I wrote the other day (see post) about malware (called Superfish) that Lenovo intentionally installed on their computers in the name of improving your customer experience. Well, they admit that it was poorly thought out, but only for one of the two reasons I am concerned about.
They admit that snooping on your private conversations to present you with ads is probably not a good plan. The bigger problem is the Komodia software is a security train wreck.
Marc Rogers, the guy who tipped us to the problem, has done more research on Komodia and the problem is much bigger. Komodia makes a bunch of products that eavesdrop on your traffic for a bunch of different reasons and they all have the same issue. Some of the products that use this same toolkit include:
- Komodia’s “Keep My Family Secure” parental control software.
- Qustodio’s parental control software
- Kurupira Webfilter
- Staffcop (version 5.6 and 5.8)
- Easy hide IP Classic
- Lavasoft Ad-aware Web Companion
- Hide-my-ip (note: this package does not appear to utilize the SSL MITM, and the certificate is slightly different from the one found in other packages however it still utilizes an unrestricted root certificate with a simple plaintext password.
All of these products suffer from some common illnesses which include:
- They intercept your private communications
- The secret key for the software is embedded in the software and it is the same for every one of the installations around the world (no hacker would ever take advantage of that)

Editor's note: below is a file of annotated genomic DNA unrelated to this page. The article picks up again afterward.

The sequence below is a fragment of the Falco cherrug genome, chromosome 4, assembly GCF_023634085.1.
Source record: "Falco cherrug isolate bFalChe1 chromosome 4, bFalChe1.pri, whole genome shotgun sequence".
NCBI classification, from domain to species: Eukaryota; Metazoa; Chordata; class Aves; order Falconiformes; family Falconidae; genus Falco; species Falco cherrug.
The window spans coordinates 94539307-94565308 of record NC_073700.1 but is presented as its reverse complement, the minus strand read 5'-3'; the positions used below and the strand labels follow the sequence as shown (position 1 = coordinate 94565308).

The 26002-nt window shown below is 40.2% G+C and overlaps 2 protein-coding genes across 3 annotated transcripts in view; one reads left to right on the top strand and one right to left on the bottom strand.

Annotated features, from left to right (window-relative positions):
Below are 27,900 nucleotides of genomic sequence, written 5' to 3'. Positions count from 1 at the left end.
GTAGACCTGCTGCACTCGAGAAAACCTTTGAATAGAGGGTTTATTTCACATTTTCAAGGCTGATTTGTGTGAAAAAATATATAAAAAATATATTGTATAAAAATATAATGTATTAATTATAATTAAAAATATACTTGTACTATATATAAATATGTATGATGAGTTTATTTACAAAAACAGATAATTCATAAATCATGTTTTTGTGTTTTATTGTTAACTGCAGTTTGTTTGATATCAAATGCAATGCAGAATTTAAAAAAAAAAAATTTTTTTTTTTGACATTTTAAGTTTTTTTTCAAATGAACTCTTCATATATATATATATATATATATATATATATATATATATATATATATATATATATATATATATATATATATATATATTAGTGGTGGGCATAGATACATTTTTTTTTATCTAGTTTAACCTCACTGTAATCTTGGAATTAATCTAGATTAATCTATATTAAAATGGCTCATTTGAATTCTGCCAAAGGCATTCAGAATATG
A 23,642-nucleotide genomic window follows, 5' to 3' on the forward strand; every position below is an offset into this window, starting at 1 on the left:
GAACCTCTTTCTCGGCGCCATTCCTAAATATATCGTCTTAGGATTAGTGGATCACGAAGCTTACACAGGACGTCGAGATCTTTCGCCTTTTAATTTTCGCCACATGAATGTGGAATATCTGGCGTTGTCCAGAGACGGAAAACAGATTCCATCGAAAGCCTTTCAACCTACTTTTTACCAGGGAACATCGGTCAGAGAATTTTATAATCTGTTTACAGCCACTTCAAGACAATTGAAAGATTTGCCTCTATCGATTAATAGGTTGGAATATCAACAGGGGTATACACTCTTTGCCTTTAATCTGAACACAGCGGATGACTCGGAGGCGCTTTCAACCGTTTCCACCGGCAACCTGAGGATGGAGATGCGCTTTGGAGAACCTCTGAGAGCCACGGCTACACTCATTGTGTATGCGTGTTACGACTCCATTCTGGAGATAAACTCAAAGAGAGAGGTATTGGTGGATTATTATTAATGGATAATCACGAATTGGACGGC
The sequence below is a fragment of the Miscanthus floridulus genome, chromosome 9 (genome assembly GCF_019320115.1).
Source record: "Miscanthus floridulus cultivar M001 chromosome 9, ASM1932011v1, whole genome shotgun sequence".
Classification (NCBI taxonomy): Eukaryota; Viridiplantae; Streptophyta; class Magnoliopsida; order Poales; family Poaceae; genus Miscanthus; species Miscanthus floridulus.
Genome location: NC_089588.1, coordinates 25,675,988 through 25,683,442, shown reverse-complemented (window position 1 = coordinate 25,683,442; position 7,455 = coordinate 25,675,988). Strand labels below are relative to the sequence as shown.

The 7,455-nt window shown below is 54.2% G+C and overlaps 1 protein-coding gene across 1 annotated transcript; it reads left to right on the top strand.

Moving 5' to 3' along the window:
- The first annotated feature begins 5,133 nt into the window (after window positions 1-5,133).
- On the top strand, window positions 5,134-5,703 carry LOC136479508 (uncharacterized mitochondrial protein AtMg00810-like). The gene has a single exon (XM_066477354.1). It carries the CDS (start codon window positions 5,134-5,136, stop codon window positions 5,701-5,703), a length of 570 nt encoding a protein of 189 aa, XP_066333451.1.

- The password for the secret key, which is also embedded in the software, is also the same for everyone and it is a stupid password – Komodia . I guess that is better than using 123456, but not much better.
- The Komodia software which negotiates a connection with, say, your bank on your behalf, allows a whole bunch of weak cryptographic methods that are old, weak and modern browsers eliminated them years ago. That means that on top of everything else, your traffic is susceptible to hacking.
- The Komodia software does not check (not correctly, anyway) whether the certificate of the web site you are going to is valid. This means, that, on top of everything else, you might be sent to a bogus web site and not even know it.
The web site that I reported last week (link above) has a test to see if the Superfish software is installed on your computer. The site has been updated to reflect this news and the address is:
If you do have this software on your computer, not only do you need to remove the software, but you also need to remove their certificate (basically, a skeleton key into your computer) as well. Marc has instructions for doing that on his web site.
All I can say is ARGH!!!!!
As I have said before, the internet merchants want to fool you into believing that SSL is secure. It is less unsecure when you implement it correctly, but is totally unsecure when you implement it the way Komodia implemented it. Worse than being unsecure, Komodia puts your computer at risk because of their actions.
The U.S. Computer Emergency Readiness Team (part of DHS, but run by intelligent people at Carnegie Mellon University) is now involved as well, so we may yet see more news about this.
If you are using any of these products, I would definitely uninstall them and remove the root certificate as well.